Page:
The only good news spin this morning was that the Greek, pardon Spanish contagion, has not reached Italy, after the boot-shaped country sold €5.25 in bonds this morning at rates that did not indicate a meltdown just yet. It sold its three-year benchmark at an average 3.91 percent yield, the highest since January but below market levels of around 4 percent at the time of the auction. It also sold three lines due in 2020, 2022 and 2025 which it has stopped issuing on a regular basis. And this was the good news. The bad news was the not only has the Spanish contagion reached, well, Spain, but that everything else is now coming unglued, as confirmed first and foremost by the US 10 Year which just hit a new 2012 low of 1.777%. Spain also is getting hammered with CDS hitting a record wide of 526 bps overnight, and its 10 Year hitting 6.26% after the country sold 364 and 518-Day Bills at rates much higher rates than on April 17 (2.985% vs 2.623%, and 3.302% vs 3.11%). But the highlight of the day was the Banco de Espana release of the Spanish bank borrowings from the ECB, which to nobody's surprise soared by €36 billion in one month to €263.5 billion, more than doubling in 2012 from the €119 billion at December 31.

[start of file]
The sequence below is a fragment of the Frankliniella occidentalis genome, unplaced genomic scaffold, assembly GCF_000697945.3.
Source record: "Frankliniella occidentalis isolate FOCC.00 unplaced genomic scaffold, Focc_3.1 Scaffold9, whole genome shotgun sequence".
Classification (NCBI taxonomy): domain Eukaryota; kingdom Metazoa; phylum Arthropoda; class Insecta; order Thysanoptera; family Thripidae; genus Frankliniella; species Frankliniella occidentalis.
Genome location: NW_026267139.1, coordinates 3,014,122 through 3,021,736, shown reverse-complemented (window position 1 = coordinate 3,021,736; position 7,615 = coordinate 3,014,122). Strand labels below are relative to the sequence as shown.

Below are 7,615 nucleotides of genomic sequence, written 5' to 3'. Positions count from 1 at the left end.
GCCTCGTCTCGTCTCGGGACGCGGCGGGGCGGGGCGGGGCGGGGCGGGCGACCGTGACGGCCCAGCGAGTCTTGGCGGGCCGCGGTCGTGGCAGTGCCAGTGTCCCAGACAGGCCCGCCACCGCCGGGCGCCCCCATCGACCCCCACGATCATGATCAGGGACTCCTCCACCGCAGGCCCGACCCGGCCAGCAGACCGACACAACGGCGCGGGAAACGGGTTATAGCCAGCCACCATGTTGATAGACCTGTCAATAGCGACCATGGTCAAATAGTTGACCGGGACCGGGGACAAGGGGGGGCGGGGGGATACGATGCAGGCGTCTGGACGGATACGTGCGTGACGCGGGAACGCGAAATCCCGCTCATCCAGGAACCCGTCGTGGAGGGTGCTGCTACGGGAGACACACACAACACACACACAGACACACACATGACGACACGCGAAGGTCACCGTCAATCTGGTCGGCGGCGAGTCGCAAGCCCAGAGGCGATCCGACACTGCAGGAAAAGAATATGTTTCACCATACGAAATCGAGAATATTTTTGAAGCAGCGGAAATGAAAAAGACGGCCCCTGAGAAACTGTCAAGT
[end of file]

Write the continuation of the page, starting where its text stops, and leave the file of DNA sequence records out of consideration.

- Default now or default later? (FT)
- Monti warns of tears in Italy's social fabric (Reuters)
- Fear Grows of Greece Leaving Euro (FT)
- Greek Elections Loom as Key Bailout Opponent Defies Unity (Bloomberg)
- Santander, BBVA to Set Aside 4.5 Billion Euros for New Cleanup (BBG) - Thank god they both passed the stress test
- Austerity Blow for Merkel in German State Election (Reuters)
- Apple Founder Wozniak to Buy Facebook Regardless of Price (Bloomberg) - so... another ponzi.
- Dimon Fortress Breached as Push From Hedging to Betting Blows Up (Bloomberg)
- Saudi and Bahrain Expected to Seek Union: Minister (Reuters)
- Obama Pitches Equal Pay to Win Women Even as Charges Drop (BBG)
All you need to read and some more.